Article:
Sounds of the Ryukyus

Momoto is a quarterly magazine published in Japanese in Okinawa and it focuses on life and culture on these islands. Last year I was asked to write a column Sounds of the Ryukyus for Vols.10~13. The column I wrote offers some very simple, brief introductions to Okinawan music topics from a personal perspective. The main text of the first column is reproduced below in English followed by a Japanese translation, and subsequent articles will be added to this blog. The magazines containing the complete columns with illustrations and photos are still available in most bookstores in Okinawa.

Sounds of the Ryukyus, vol.1

The Okinawan Minyo Master

I’m very happy to be writing this first column and hope to introduce some of my favourite music from these islands.

My discovery of Ryukyu Island music began many years ago in the late 1980s. After listening to all kinds of Okinawan music, and travelling around the islands many times, I finally decided to move here. I soon realised that minyo is at the heart of the people’s music and that Kadekaru Rinsho is its finest representative.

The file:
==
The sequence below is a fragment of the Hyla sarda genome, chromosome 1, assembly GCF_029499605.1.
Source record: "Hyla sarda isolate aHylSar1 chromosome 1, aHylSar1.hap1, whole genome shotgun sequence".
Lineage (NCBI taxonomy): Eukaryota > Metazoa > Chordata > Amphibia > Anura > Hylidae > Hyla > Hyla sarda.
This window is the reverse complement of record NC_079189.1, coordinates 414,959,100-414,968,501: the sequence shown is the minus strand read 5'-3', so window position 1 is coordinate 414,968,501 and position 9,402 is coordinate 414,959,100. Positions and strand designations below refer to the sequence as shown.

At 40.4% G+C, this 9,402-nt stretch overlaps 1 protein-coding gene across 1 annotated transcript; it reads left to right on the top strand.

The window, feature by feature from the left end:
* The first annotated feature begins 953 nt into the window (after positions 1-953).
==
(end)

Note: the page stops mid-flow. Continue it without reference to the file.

It’s well-known that Kadekaru recorded hundreds of songs and continued to sing and record until shortly before his death in 1999. But he is about as far removed from the usual image of the stage performer as it’s possible to be. He was a rather shy and reticent figure despite his many achievements and his voice sounds thin and wavering, but the more I listened to him the more addictive it became. He also had an enormous repertoire not just from Okinawa but from Miyako and Yaeyama and listening to him became an excellent way for me to find out about these wonderful songs.

I was lucky enough to see him perform twice at the 1997 and 1998 Ryukyu Festivals in Osaka. Since his death the following year there have been many albums released on CD but I always return to his ‘Jiru’ compilation of rare recordings and to his joint album ‘Uta Awase’ made with Yamazato Yukichi.

It’s very difficult to pick favourite songs but his versions of ‘Nakuni’ and the lively ‘Umi Nu Chinbora’ are great tonics. Most of all, I enjoy listening to his song ‘Jidai No Nagare’. This moving song describes the fate of Okinawa as it has been taken over and changed by various outside forces – from control by China to invasions by Japan and America. It seems to me the quintessential song of Okinawa.

Hukyokajin is a collection of 18 of Kadekaru's best tracks and includes Jidai no Nagare

Hukyokajin is a collection of 18 of Kadekaru’s best tracks and includes Jidai no Nagare








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